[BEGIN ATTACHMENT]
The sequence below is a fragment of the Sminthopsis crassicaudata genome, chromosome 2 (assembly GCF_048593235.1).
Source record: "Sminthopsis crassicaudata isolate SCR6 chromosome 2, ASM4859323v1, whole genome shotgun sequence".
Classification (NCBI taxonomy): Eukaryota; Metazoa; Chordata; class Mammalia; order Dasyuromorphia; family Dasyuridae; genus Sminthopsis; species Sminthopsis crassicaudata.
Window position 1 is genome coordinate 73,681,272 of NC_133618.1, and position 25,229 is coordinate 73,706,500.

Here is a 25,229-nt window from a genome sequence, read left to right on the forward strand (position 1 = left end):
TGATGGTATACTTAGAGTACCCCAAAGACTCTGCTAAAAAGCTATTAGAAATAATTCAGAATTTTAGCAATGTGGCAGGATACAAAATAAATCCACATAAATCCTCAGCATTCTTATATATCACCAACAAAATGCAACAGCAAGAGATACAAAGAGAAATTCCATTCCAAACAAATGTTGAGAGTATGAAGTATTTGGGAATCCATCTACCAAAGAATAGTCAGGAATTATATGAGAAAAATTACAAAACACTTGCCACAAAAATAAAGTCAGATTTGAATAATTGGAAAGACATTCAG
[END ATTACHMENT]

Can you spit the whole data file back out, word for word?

The sequence below is a fragment of the Sminthopsis crassicaudata genome, chromosome 2 (assembly GCF_048593235.1).
Source record: "Sminthopsis crassicaudata isolate SCR6 chromosome 2, ASM4859323v1, whole genome shotgun sequence".
Classification (NCBI taxonomy): Eukaryota; Metazoa; Chordata; class Mammalia; order Dasyuromorphia; family Dasyuridae; genus Sminthopsis; species Sminthopsis crassicaudata.
Window position 1 is genome coordinate 73,681,272 of NC_133618.1, and position 25,229 is coordinate 73,706,500.

Here is a 25,229-nt window from a genome sequence, read left to right on the forward strand (position 1 = left end):
TGATGGTATACTTAGAGTACCCCAAAGACTCTGCTAAAAAGCTATTAGAAATAATTCAGAATTTTAGCAATGTGGCAGGATACAAAATAAATCCACATAAATCCTCAGCATTCTTATATATCACCAACAAAATGCAACAGCAAGAGATACAAAGAGAAATTCCATTCCAAACAAATGTTGAGAGTATGAAGTATTTGGGAATCCATCTACCAAAGAATAGTCAGGAATTATATGAGAAAAATTACAAAACACTTGCCACAAAAATAAAGTCAGATTTGAATAATTGGAAAGACATTCAG